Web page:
The Employment Retirement Income Security Act, or ERISA, is a law that dictates the way that claims for retirement, disability, dental and health benefits have to be handled. If you’re hurt at work, ERISA may dictate the way that your insurance claim should be handled as you seek disability benefits.
The ERISA claims process is relatively straightforward. To start with:
- You will file an initial disability insurance claim.
- Then, the insurance company will start an investigation. If you don’t get your claim approved, you’ll need to go through the appeals process.
- If you can’t successfully appeal the claim, you’ll need to file a lawsuit in court.
Many people are able to get approved upon their initial claim, but that’s not always the case. That’s why it’s important for you to provide significant information to the insurance company when you do file your claim. Include information like your financial records, statements from your attending physicians and your medical records.
When the insurance company does a review of your case, it’s possible that it could deny your claim based on the information it has in hand. Since the entire process can take up to 105 days, then that means that you could be waiting several months to find out if the insurance company will approve your claim. In some cases, the insurer can even ask for an extension.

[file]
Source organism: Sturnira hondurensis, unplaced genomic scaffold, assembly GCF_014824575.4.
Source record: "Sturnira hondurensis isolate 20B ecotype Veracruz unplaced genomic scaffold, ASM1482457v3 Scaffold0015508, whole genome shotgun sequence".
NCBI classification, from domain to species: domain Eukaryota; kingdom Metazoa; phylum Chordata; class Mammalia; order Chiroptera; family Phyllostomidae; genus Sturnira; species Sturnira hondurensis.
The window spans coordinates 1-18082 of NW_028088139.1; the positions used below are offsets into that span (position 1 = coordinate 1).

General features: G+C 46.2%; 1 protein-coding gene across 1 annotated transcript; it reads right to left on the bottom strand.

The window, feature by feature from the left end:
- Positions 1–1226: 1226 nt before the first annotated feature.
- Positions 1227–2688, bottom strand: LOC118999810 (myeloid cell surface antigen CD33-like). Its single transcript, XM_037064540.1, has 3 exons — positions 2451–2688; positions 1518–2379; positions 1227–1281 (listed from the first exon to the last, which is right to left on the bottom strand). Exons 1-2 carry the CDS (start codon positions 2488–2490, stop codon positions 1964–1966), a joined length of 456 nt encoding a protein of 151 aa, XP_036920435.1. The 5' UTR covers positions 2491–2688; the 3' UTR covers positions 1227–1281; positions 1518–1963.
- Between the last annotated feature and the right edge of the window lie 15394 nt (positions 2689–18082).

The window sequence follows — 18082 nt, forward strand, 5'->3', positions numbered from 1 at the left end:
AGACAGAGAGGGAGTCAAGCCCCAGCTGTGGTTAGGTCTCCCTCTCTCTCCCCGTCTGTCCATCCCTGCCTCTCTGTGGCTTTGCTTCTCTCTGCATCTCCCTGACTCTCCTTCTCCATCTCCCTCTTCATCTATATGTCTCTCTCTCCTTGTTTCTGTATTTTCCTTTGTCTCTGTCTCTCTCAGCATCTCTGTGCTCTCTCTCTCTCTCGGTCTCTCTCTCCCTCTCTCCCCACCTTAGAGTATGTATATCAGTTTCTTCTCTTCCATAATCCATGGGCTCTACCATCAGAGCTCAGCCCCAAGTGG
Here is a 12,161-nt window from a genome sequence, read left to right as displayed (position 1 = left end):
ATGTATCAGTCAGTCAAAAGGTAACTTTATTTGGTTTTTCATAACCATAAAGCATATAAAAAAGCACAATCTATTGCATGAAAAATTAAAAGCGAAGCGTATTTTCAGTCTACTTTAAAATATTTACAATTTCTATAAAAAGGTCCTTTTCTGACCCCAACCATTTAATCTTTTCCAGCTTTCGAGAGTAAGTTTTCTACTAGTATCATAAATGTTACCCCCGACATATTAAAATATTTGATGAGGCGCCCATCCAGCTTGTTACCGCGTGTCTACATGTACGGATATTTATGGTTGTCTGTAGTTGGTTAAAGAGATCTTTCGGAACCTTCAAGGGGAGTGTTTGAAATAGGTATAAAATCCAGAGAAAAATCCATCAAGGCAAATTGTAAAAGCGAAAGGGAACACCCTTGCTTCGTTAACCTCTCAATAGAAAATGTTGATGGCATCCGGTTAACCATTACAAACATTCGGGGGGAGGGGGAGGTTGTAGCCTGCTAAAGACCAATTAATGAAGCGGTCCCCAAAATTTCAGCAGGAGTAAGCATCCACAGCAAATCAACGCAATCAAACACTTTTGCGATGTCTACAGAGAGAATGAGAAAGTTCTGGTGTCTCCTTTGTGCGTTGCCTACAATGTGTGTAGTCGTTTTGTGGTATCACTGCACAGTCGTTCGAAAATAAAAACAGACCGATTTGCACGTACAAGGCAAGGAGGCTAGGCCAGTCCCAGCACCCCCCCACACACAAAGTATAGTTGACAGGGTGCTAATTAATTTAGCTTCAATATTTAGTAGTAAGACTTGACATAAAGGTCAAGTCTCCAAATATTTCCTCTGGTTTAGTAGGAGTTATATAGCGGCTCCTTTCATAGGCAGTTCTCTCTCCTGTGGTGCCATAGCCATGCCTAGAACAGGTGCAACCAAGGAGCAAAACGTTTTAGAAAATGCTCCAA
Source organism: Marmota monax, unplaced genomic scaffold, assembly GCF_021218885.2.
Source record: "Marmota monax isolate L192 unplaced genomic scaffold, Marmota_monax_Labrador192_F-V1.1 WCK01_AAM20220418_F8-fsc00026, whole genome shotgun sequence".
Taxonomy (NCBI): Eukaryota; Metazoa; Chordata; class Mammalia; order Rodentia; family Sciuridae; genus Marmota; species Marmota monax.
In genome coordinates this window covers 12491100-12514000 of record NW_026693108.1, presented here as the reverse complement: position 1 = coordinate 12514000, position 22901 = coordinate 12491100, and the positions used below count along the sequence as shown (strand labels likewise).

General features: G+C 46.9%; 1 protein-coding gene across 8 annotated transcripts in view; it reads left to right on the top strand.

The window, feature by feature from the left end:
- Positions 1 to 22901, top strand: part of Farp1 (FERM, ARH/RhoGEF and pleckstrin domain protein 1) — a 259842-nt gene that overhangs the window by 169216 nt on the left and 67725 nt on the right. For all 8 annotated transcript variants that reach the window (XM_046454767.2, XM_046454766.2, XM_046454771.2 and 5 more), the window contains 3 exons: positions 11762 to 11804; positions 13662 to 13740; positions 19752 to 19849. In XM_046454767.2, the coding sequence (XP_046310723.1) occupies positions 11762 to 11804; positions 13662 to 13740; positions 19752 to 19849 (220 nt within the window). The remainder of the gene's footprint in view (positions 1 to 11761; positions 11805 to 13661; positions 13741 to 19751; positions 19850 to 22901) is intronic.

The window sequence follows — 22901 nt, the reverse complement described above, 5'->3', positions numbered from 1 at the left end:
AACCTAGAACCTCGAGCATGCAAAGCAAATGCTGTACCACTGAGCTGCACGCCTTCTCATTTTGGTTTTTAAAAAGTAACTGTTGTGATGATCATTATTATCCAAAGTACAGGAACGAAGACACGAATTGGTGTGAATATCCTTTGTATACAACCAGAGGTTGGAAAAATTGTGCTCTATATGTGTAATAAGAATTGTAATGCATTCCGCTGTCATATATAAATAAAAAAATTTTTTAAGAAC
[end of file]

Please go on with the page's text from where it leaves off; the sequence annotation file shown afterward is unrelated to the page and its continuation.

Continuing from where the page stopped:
Keep in mind that you can file a lawsuit if the insurance company doesn’t ask for an extension and takes longer than 105 days to make a decision on the initial claim.
What do you do if you have a claim denied?
You have a right to appeal any ERISA claims denial, which could help you get the benefits you need. At that point, it’s usually valuable to have legal support, as an attorney will have a good understanding of ERISA and what it would take to make a successful appeal. Additionally, if your appeal is denied, your attorney will be able to help you take your claim to court through a lawsuit. In court, you may be able to successfully argue for the benefits you deserve and hold the insurance company or your employer liable for any wrongdoing.